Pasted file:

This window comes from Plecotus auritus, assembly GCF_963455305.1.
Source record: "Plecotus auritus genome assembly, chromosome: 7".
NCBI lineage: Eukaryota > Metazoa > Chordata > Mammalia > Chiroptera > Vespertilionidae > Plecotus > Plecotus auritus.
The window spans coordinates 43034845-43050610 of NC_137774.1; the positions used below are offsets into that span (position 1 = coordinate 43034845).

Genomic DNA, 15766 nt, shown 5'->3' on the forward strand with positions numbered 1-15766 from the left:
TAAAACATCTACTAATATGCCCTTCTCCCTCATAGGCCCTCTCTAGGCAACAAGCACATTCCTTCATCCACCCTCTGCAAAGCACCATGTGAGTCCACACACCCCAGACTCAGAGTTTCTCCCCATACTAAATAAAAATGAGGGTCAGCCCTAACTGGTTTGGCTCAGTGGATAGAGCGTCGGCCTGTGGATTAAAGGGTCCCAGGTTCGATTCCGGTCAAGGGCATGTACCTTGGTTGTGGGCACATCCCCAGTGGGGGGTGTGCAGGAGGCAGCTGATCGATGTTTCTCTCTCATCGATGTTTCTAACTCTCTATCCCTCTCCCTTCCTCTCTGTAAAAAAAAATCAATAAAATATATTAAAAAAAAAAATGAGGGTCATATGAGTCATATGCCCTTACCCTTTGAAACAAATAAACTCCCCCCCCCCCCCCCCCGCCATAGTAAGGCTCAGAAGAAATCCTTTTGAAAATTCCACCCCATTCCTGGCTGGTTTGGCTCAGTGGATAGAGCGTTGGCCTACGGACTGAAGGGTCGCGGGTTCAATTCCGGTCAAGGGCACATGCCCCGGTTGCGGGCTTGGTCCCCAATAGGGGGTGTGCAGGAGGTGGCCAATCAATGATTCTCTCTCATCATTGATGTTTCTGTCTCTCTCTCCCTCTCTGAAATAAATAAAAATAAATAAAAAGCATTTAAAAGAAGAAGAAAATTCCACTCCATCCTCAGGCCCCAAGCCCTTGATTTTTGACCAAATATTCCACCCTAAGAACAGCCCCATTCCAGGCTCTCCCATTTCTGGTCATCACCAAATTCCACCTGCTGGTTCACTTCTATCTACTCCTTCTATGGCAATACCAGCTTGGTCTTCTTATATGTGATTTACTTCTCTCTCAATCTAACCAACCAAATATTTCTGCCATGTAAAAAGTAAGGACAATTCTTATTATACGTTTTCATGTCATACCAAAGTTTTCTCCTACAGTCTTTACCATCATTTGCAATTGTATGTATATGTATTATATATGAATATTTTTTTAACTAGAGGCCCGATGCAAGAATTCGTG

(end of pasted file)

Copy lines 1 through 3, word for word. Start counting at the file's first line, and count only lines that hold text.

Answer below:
This window comes from Plecotus auritus, assembly GCF_963455305.1.
Source record: "Plecotus auritus genome assembly, chromosome: 7".
NCBI lineage: Eukaryota > Metazoa > Chordata > Mammalia > Chiroptera > Vespertilionidae > Plecotus > Plecotus auritus.